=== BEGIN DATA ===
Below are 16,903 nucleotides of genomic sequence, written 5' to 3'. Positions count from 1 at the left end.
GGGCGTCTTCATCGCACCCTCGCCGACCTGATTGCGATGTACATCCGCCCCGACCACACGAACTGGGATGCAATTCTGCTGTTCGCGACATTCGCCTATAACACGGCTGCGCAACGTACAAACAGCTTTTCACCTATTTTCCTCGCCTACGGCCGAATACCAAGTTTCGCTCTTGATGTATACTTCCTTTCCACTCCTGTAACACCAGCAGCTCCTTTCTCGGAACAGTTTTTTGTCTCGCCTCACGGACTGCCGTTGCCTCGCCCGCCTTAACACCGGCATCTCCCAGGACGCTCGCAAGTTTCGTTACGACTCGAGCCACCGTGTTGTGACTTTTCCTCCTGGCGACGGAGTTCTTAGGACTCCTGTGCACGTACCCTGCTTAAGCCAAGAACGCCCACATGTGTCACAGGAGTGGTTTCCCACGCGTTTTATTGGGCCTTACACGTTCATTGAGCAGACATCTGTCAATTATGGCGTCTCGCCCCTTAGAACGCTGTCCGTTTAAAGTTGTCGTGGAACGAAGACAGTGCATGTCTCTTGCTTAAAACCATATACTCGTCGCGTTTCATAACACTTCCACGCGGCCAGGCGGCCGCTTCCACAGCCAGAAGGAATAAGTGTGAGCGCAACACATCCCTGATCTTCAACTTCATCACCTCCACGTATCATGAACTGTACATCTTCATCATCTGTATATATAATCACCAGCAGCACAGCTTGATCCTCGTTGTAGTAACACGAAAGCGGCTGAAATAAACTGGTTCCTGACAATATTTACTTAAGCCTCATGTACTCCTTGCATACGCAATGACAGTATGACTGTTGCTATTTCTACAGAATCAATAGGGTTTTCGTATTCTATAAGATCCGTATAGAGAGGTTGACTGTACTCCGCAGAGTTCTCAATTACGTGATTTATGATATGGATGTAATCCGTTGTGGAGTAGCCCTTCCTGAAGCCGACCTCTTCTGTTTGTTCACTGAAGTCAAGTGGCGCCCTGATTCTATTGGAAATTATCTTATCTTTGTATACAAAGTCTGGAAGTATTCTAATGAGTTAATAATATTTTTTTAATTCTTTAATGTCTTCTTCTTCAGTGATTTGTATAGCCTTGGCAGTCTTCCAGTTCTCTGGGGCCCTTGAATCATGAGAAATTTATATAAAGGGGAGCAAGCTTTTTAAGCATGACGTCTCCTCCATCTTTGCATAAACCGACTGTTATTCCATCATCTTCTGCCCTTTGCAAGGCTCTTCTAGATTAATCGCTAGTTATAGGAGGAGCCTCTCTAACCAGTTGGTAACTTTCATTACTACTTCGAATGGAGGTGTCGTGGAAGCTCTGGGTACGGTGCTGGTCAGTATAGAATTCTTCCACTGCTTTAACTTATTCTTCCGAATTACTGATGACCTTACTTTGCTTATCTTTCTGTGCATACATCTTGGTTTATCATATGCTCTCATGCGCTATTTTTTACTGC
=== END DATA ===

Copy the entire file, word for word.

Below are 16,903 nucleotides of genomic sequence, written 5' to 3'. Positions count from 1 at the left end.
GGGCGTCTTCATCGCACCCTCGCCGACCTGATTGCGATGTACATCCGCCCCGACCACACGAACTGGGATGCAATTCTGCTGTTCGCGACATTCGCCTATAACACGGCTGCGCAACGTACAAACAGCTTTTCACCTATTTTCCTCGCCTACGGCCGAATACCAAGTTTCGCTCTTGATGTATACTTCCTTTCCACTCCTGTAACACCAGCAGCTCCTTTCTCGGAACAGTTTTTTGTCTCGCCTCACGGACTGCCGTTGCCTCGCCCGCCTTAACACCGGCATCTCCCAGGACGCTCGCAAGTTTCGTTACGACTCGAGCCACCGTGTTGTGACTTTTCCTCCTGGCGACGGAGTTCTTAGGACTCCTGTGCACGTACCCTGCTTAAGCCAAGAACGCCCACATGTGTCACAGGAGTGGTTTCCCACGCGTTTTATTGGGCCTTACACGTTCATTGAGCAGACATCTGTCAATTATGGCGTCTCGCCCCTTAGAACGCTGTCCGTTTAAAGTTGTCGTGGAACGAAGACAGTGCATGTCTCTTGCTTAAAACCATATACTCGTCGCGTTTCATAACACTTCCACGCGGCCAGGCGGCCGCTTCCACAGCCAGAAGGAATAAGTGTGAGCGCAACACATCCCTGATCTTCAACTTCATCACCTCCACGTATCATGAACTGTACATCTTCATCATCTGTATATATAATCACCAGCAGCACAGCTTGATCCTCGTTGTAGTAACACGAAAGCGGCTGAAATAAACTGGTTCCTGACAATATTTACTTAAGCCTCATGTACTCCTTGCATACGCAATGACAGTATGACTGTTGCTATTTCTACAGAATCAATAGGGTTTTCGTATTCTATAAGATCCGTATAGAGAGGTTGACTGTACTCCGCAGAGTTCTCAATTACGTGATTTATGATATGGATGTAATCCGTTGTGGAGTAGCCCTTCCTGAAGCCGACCTCTTCTGTTTGTTCACTGAAGTCAAGTGGCGCCCTGATTCTATTGGAAATTATCTTATCTTTGTATACAAAGTCTGGAAGTATTCTAATGAGTTAATAATATTTTTTTAATTCTTTAATGTCTTCTTCTTCAGTGATTTGTATAGCCTTGGCAGTCTTCCAGTTCTCTGGGGCCCTTGAATCATGAGAAATTTATATAAAGGGGAGCAAGCTTTTTAAGCATGACGTCTCCTCCATCTTTGCATAAACCGACTGTTATTCCATCATCTTCTGCCCTTTGCAAGGCTCTTCTAGATTAATCGCTAGTTATAGGAGGAGCCTCTCTAACCAGTTGGTAACTTTCATTACTACTTCGAATGGAGGTGTCGTGGAAGCTCTGGGTACGGTGCTGGTCAGTATAGAATTCTTCCACTGCTTTAACTTATTCTTCCGAATTACTGATGACCTTACTTTGCTTATCTTTCTGTGCATACATCTTGGTTTATCATATGCTCTCATGCGCTATTTTTTACTGC